Christophe Mugnier-Pollet is the VP Global Supply Chain Management at Vestas based in Denmark.
Christophe has a professional longtime experience within the supply chain. Previously, he also worked for ABB and Schneider Electric.
Listen to the full discussion here:
Connect with the Guest:
Christophe Mugnier-Pollet: LinkedIn
Some of the highlights from the podcast:
- Cristophe’s journey to getting into supply chain
- Differences in IBP in an FMCG environment vs a Vestas environment
- Best practices, key lessons and learnings from Cristophe’s past experiences
- Collaboration and building partnerships with suppliers
- Changes on how Vestas works with investors in times of disruption
- Highest demand skills in the future
- [0:51] What kind of got you into the supply chain? How did you end up where you are today?
- [2:36] I moved to Vestas in 2019, I think I really wanted to be a lot more active to do something around sustainability and of course, renewable energy was a natural choice somehow.
- [4:03] It’s a huge difference to do IBP in an FMCG environment, with fast moving products, it’s another thing to do it in the industry where the times are a little bit different. So maybe, maybe let’s start with that background setting first, and then we go a little bit more into the details.
- [5:58] Articulation between demand and supply projects and products, the global footprint, and I think the partnerships with selected suppliers. These are really the specificities shaping the way we operate the supply chain at business.
- [6:22] If you were to look back to best get the buying, also from the CEO, and the board and all the steps that you did in order to get it through and where you are today, what were some of the key lessons and learnings so far?
- [6:36] We’re in the middle of a journey where there is a technology transformation, right? We want to equip our planners with better technology to plan that supply chain more rapidly, more accurately, to be able to play with scenarios faster than we can today.
- [7:35] Any sort of best practices or learnings or sharings, that you might want to impart with the audience?
- [8:05] I think the key here is to constantly remind ourselves that we’re doing that for the benefit of the users in the first place. So keeping in mind what they need to do, how they need to work differently, how they can work better, and then setting up the technology that can enable them to achieve those goals, rather than going for the coolest technology.
- [8:30] What has worked best in terms of checking balances? If we were to gauge as a percentage, what percentage would you say? Is it 20%-50%?
- [8:51] It’s difficult to put a number but we are very well engaged in the process. I think that the key was to get the users on board soon enough, but also that finding a balance between having the users on board, but still having them to look outside the box somehow and look at things that are done elsewhere, maybe differently.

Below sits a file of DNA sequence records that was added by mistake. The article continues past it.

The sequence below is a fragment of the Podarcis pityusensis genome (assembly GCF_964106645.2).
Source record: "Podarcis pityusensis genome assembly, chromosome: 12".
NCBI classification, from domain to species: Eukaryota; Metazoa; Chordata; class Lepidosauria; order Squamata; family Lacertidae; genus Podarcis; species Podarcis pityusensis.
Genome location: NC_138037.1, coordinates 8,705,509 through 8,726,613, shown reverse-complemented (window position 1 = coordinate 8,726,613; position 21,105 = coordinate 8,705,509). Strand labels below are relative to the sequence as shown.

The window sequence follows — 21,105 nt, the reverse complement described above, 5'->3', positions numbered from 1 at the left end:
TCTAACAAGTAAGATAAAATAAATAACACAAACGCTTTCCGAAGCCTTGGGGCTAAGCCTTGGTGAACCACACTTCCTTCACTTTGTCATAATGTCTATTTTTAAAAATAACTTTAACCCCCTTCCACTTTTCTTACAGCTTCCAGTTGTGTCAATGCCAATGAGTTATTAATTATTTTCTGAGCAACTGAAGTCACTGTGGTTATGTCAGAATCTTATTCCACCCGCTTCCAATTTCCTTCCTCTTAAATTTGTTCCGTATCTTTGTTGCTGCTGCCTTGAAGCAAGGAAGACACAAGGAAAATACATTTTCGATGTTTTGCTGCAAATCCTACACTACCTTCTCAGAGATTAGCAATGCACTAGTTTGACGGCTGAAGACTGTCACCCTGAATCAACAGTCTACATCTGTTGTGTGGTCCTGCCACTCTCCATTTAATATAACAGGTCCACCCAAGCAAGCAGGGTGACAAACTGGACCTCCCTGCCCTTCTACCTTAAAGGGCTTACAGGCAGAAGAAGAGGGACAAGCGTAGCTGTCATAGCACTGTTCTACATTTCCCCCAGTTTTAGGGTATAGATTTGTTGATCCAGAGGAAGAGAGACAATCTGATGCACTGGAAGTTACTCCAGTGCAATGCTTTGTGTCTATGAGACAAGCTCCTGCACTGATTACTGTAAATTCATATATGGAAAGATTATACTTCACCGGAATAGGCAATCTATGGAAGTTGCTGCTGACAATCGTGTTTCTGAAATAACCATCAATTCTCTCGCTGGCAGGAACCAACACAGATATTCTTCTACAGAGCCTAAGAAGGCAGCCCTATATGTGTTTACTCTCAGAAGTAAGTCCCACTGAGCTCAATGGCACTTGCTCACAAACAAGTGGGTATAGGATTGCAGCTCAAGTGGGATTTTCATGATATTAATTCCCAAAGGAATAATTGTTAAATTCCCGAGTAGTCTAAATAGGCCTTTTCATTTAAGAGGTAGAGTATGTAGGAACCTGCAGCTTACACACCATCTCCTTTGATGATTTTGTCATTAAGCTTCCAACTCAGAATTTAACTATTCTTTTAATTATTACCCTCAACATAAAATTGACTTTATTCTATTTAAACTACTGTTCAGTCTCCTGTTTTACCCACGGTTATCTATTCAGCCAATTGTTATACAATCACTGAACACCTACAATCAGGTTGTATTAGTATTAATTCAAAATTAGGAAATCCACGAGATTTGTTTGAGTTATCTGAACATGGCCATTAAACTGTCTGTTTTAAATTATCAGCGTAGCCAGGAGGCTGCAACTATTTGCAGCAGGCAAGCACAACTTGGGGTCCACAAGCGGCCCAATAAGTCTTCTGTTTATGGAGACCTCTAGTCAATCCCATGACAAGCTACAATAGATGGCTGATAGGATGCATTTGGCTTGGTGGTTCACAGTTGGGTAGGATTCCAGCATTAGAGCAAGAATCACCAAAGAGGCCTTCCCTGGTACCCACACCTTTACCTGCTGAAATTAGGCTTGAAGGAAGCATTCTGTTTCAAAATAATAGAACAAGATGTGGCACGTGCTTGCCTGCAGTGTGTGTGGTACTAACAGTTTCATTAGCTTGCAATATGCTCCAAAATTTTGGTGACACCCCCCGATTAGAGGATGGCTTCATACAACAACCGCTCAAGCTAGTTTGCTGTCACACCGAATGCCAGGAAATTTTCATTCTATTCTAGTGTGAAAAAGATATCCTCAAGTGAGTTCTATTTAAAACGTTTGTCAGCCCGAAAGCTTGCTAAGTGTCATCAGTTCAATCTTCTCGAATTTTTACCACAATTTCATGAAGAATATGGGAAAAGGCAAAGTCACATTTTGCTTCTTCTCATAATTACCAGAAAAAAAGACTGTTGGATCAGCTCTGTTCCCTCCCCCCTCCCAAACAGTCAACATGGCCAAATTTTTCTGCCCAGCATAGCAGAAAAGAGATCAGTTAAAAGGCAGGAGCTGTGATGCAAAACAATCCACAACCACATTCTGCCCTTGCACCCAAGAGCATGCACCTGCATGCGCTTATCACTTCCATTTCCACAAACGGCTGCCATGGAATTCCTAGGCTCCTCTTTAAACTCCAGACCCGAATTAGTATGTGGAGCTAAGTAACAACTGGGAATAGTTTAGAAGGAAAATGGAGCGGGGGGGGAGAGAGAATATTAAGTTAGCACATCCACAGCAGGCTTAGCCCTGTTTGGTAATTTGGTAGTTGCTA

- [11:03] What would be one or two of the key lessons or biggest learnings that would fast track them that you would want to share?
- [11:10] As I said before, it’s keeping people in mind, what they really need. That’s the key. But in the meantime, keep an eye open on innovation and what’s happening out there and filter what is actually good for us.
- [12:04] You mentioned briefly the supplier collaboration and the way that you build partnerships with your vendors, suppliers, and different service providers. How are you doing that to investors in a good way?
- [13:03] We have to discuss risks and opportunities together with our suppliers. There’s an element of usually sharing more information, sharing inventories, production channels kind of things. The key here is to be able to address changes up and down together with our suppliers to have a real dialogue.
- [14:27] What’s your thoughts and what has also changed in the way that you work with investors in the last month, and how do you see it in the next month?
- [14:34] COVID-19 has changed the way we work. So we have to find better ways to collaborate online and that’s the key.
- [15:22] What would be one or two of the key skills that you think will be highest in demand?
- [16:06] Mastering supply chain science, that’s a must, we need to know what we’re talking about, we need to understand how things work, the latest technologies and we need to understand the processes and so on.
- [17:36] Is there anything in particular over the last 25-30 years that has worked better with your teams in terms of getting that message across faster and getting them to work faster, effectively?
- [17:54] Again, I would say keep your eyes open to business, talk to salespeople, as much as you can talk to outside, we also have project managers to put the turbines up and running in customer locations. Talk to other people, the finances well and understand the perspective of the rest of the organization.
- [18:40] What would be the one piece of advice, career advice, or one motto that has helped you the most in your career so far that you could share with the younger generation?
- [19:32] Starting in the operations for me is the key. There will be time later on to go into corporate offices and actually I would say you will be better into those corporate offices with a background in operations rather than the other way around.
Quotes from the Episode:
#126: Golden Skills, Changing Industries and Networking
#127: The EV Boom and Building the Supply Chain for it
#128: How Supply Chain helped PMI become an electronics focused company